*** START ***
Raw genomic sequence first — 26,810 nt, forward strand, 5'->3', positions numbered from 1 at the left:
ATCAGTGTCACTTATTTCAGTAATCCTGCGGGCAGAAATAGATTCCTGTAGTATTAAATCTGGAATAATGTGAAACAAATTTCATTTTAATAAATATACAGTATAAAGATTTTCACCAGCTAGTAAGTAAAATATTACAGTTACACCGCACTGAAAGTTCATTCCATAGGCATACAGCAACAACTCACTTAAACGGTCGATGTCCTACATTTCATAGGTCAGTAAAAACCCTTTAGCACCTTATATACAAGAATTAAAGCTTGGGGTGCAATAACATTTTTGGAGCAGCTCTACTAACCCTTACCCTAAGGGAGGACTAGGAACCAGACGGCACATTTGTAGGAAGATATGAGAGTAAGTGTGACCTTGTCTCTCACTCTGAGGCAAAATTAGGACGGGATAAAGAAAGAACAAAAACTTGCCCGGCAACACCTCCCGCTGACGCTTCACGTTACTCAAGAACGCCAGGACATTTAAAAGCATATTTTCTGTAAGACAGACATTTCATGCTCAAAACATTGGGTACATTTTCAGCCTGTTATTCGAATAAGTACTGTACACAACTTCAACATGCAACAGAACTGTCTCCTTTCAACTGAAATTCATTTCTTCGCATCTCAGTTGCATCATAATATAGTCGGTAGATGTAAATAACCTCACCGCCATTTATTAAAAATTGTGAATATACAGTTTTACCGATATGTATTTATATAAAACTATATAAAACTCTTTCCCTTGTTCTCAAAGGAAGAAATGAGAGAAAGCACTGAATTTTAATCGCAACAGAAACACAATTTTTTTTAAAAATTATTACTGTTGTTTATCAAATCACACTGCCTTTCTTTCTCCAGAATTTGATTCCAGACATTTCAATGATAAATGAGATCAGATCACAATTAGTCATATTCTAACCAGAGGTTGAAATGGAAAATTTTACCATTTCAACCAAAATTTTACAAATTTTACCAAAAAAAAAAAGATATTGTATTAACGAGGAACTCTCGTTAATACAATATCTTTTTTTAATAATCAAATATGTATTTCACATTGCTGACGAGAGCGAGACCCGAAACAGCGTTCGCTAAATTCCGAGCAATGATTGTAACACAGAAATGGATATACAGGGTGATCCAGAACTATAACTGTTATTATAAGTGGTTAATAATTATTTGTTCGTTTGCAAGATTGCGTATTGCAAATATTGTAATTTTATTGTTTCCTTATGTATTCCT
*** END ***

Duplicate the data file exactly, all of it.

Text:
Raw genomic sequence first — 26,810 nt, forward strand, 5'->3', positions numbered from 1 at the left:
ATCAGTGTCACTTATTTCAGTAATCCTGCGGGCAGAAATAGATTCCTGTAGTATTAAATCTGGAATAATGTGAAACAAATTTCATTTTAATAAATATACAGTATAAAGATTTTCACCAGCTAGTAAGTAAAATATTACAGTTACACCGCACTGAAAGTTCATTCCATAGGCATACAGCAACAACTCACTTAAACGGTCGATGTCCTACATTTCATAGGTCAGTAAAAACCCTTTAGCACCTTATATACAAGAATTAAAGCTTGGGGTGCAATAACATTTTTGGAGCAGCTCTACTAACCCTTACCCTAAGGGAGGACTAGGAACCAGACGGCACATTTGTAGGAAGATATGAGAGTAAGTGTGACCTTGTCTCTCACTCTGAGGCAAAATTAGGACGGGATAAAGAAAGAACAAAAACTTGCCCGGCAACACCTCCCGCTGACGCTTCACGTTACTCAAGAACGCCAGGACATTTAAAAGCATATTTTCTGTAAGACAGACATTTCATGCTCAAAACATTGGGTACATTTTCAGCCTGTTATTCGAATAAGTACTGTACACAACTTCAACATGCAACAGAACTGTCTCCTTTCAACTGAAATTCATTTCTTCGCATCTCAGTTGCATCATAATATAGTCGGTAGATGTAAATAACCTCACCGCCATTTATTAAAAATTGTGAATATACAGTTTTACCGATATGTATTTATATAAAACTATATAAAACTCTTTCCCTTGTTCTCAAAGGAAGAAATGAGAGAAAGCACTGAATTTTAATCGCAACAGAAACACAATTTTTTTTAAAAATTATTACTGTTGTTTATCAAATCACACTGCCTTTCTTTCTCCAGAATTTGATTCCAGACATTTCAATGATAAATGAGATCAGATCACAATTAGTCATATTCTAACCAGAGGTTGAAATGGAAAATTTTACCATTTCAACCAAAATTTTACAAATTTTACCAAAAAAAAAAAGATATTGTATTAACGAGGAACTCTCGTTAATACAATATCTTTTTTTAATAATCAAATATGTATTTCACATTGCTGACGAGAGCGAGACCCGAAACAGCGTTCGCTAAATTCCGAGCAATGATTGTAACACAGAAATGGATATACAGGGTGATCCAGAACTATAACTGTTATTATAAGTGGTTAATAATTATTTGTTCGTTTGCAAGATTGCGTATTGCAAATATTGTAATTTTATTGTTTCCTTATGTATTCCT